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Helping Pets Settle-in at Your New Home

The behaviour of your pets may reflect how distressed you are, but generally, if you’re excited about moving in, they’ll be too. For instance, if your cat has shown signs of stress or anxiety throughout the move, it may have to be prevented from venturing into your new home, because it may have been overwhelmed by how chaotic and busy your lives have become.

If your cat doesn’t seem to mind the move, it could be because it knew it was coming all along. However, it’s more likely that you’re transitioning, and the cat hasn’t noticed. When your pet senses you’re upset, it may take cues from your behaviour. When you’re upset and overly stressed, you may get irritated when your cat nips at you or sits in your lap.

For instance, in 2011, we had a pet sitter come by while we were house-hunting and move-in-ready. She lived in the neighbourhood where we were going to move, and brought her dog with her to help us get settled. This proved to be a bad idea. The cat went into a vicious rage. The sitter and her dog had to quickly leave.

How to Help a Pet Settle-In

If you’re stressed and anxious when you’re home alone, it could be because you can’t stand to be alone. Your pet can sense this, and it’s likely that it won’t be able to relax or feel safe. When you’re settling in to a new home, your pet may behave differently, too. Because it already knows where its food is and how to find its water, it won’t have a solid reason to go anywhere. When you’re upset and anxious, it may do anything to avoid being alone.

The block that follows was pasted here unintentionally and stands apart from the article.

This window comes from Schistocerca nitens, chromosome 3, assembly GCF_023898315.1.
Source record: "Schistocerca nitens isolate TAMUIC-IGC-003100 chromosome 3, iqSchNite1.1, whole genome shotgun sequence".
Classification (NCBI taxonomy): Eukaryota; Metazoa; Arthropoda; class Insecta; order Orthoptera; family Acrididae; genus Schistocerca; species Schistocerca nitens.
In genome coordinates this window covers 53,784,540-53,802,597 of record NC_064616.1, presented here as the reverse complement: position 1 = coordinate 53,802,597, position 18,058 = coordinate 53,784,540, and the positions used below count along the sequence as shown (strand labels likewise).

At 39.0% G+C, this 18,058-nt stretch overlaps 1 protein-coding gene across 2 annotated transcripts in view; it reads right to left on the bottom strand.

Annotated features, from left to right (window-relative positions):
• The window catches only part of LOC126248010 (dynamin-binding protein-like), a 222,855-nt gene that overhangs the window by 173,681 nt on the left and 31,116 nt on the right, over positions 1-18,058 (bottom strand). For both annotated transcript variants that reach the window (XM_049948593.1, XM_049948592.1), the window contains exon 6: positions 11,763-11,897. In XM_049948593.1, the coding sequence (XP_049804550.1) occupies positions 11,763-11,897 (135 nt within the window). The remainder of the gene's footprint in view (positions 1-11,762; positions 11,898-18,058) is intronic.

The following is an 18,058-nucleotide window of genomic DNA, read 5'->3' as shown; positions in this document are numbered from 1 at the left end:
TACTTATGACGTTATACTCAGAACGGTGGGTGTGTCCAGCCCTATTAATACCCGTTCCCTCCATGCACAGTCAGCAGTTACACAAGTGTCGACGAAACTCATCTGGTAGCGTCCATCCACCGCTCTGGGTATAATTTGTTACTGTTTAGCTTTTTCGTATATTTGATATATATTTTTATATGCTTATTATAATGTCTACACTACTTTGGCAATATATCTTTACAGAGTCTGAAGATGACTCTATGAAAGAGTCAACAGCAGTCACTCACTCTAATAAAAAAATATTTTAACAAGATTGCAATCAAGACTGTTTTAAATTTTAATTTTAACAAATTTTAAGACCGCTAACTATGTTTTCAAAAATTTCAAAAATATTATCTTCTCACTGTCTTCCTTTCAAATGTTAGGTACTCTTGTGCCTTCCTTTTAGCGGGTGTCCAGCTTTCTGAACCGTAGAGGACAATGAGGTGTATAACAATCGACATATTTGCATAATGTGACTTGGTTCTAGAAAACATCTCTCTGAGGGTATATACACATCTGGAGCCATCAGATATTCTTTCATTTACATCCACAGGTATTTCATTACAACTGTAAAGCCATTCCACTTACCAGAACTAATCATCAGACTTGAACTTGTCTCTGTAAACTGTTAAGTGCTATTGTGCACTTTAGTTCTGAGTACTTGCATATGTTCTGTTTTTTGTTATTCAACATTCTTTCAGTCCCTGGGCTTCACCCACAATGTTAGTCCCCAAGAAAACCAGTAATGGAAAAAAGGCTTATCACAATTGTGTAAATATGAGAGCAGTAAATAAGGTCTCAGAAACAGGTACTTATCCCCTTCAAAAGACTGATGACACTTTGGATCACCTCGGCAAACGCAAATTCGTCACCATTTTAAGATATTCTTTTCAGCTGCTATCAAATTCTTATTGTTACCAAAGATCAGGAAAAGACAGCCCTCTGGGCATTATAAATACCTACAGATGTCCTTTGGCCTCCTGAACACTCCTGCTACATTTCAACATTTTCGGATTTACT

If you have a dog that doesn’t seem to know how to go to bed, it could be because it thinks your new home is full of new and unfamiliar things, and maybe that you want it to explore it. If your dog doesn’t behave appropriately at home, it might be because you’re anxious, and that anxiety is changing your pet’s behaviour.

Most often, a pet will be worried if it’s out of its normal routine. Think of the mixture of excitement and possible anxiety when you explore new gambling sites. That’s probably how your pets feel. Often, when you’re worried about something, your pet gets worried, too. Also, some dogs may exhibit fear if you’re upset or stressed about something, but not necessarily when you’re home alone. If your pet’s fear is increased during transition and worrying about the environment, it’s probably because you’re upset and anxious, and the pet doesn’t know how to deal with it.

We’ve noticed this with our pets, too. While it’s really great that our dogs’ world is expanding so much, we’re also super anxious about what it means for our pet’s world.

One of the ways we’ve helped our pets feel comfortable is by having them check-in at our vet clinic once or twice a month, or even a couple of times a week. This helps the dog know that it’s okay to visit at home. When it checks in with the vet clinic staff, the dog is comforted by being able to return to the routine and the familiarity.

We’ve noticed the improvement in our dog’s behaviour immediately. Just having her check-in with us has helped her feel better.

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